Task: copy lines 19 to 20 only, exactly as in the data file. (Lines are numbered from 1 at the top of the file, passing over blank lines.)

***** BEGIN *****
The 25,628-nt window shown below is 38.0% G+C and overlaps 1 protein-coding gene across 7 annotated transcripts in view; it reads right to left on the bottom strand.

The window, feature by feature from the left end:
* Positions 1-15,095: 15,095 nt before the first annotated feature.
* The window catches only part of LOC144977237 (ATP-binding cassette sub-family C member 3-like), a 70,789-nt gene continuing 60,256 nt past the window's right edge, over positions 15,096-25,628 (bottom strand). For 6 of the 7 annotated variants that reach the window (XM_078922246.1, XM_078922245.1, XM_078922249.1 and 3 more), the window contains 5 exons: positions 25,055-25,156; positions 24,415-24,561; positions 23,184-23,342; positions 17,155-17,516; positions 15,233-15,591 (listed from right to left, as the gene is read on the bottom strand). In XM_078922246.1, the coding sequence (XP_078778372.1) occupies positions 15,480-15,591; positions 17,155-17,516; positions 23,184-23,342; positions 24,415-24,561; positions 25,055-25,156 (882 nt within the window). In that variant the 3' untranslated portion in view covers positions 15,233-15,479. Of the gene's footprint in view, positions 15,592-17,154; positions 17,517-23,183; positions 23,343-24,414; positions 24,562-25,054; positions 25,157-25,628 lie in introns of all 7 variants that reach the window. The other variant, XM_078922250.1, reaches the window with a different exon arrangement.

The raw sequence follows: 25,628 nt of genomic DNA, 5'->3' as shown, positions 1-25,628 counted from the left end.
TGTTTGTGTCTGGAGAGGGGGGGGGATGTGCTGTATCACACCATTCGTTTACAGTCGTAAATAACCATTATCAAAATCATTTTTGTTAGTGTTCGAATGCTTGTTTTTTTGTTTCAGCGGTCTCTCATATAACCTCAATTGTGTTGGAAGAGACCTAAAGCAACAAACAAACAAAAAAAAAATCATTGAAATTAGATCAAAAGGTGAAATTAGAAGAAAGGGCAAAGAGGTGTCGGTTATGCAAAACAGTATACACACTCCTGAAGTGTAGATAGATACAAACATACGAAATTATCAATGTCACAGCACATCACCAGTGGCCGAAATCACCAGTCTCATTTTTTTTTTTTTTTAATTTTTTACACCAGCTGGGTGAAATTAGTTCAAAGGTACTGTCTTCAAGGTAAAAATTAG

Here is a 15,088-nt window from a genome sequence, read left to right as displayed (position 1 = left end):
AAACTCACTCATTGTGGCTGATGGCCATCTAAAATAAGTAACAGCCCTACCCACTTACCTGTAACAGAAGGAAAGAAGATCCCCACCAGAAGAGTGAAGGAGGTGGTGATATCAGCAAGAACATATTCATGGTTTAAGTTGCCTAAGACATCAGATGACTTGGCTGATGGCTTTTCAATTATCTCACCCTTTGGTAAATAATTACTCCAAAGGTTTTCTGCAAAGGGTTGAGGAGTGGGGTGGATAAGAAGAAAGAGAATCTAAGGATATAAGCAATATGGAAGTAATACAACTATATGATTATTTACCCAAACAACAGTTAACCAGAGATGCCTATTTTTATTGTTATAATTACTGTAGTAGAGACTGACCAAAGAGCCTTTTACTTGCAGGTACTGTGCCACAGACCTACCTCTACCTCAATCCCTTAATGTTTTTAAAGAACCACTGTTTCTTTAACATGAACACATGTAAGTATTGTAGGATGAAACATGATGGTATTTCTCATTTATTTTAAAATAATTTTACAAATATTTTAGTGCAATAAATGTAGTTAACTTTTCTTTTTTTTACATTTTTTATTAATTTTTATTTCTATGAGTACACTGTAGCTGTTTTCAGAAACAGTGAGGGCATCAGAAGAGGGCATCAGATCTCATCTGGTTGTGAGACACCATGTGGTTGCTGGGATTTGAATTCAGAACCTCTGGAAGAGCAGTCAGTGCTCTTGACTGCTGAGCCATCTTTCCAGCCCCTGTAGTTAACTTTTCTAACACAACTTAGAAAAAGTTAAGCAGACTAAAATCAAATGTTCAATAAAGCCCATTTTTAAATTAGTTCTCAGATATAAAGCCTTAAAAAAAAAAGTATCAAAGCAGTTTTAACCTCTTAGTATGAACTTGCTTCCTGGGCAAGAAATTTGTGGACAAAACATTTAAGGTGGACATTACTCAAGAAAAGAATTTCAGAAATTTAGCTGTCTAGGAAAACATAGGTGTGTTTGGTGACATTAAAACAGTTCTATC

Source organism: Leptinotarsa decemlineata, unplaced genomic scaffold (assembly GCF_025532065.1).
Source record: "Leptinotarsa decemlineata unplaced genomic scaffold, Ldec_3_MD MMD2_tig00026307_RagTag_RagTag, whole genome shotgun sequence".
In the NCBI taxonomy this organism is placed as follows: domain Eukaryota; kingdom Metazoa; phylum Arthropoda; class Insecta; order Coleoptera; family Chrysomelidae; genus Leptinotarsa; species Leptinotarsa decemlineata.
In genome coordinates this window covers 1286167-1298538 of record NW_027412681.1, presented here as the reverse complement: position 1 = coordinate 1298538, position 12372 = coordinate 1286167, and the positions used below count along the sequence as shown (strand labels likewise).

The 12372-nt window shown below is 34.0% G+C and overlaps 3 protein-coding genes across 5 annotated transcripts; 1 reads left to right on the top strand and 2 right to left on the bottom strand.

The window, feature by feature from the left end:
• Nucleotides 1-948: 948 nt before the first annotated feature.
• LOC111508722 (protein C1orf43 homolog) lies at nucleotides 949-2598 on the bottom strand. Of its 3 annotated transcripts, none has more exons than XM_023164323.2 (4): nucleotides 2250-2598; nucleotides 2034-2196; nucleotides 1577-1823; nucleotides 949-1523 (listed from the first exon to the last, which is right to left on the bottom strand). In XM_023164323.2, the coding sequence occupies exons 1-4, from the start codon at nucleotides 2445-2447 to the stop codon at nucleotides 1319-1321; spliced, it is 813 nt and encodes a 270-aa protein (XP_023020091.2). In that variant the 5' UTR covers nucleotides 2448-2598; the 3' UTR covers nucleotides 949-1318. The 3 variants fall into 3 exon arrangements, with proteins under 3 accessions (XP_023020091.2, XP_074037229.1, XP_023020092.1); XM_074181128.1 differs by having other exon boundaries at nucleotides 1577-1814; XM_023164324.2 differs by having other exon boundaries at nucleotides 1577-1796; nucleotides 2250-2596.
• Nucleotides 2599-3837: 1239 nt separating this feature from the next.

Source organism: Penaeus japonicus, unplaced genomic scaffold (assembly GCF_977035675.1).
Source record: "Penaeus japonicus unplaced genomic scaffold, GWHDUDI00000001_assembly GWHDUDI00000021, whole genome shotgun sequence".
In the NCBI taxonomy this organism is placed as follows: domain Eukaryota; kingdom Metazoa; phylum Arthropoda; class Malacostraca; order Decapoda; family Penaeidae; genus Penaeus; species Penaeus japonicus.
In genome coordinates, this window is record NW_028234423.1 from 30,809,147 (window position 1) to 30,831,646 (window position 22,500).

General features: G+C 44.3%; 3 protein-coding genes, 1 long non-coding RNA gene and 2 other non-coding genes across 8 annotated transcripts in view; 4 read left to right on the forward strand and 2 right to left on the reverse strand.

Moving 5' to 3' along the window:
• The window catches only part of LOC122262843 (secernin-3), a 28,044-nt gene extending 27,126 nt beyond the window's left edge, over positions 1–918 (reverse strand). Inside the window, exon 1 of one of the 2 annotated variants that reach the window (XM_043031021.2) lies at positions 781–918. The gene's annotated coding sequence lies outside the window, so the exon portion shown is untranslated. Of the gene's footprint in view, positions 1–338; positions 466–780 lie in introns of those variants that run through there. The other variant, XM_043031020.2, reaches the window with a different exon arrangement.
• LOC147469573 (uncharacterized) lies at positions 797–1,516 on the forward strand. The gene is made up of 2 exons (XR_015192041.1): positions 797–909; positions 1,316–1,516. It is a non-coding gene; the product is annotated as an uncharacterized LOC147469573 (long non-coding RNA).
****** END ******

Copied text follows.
Source record: "Penaeus japonicus unplaced genomic scaffold, GWHDUDI00000001_assembly GWHDUDI00000021, whole genome shotgun sequence".
In the NCBI taxonomy this organism is placed as follows: domain Eukaryota; kingdom Metazoa; phylum Arthropoda; class Malacostraca; order Decapoda; family Penaeidae; genus Penaeus; species Penaeus japonicus.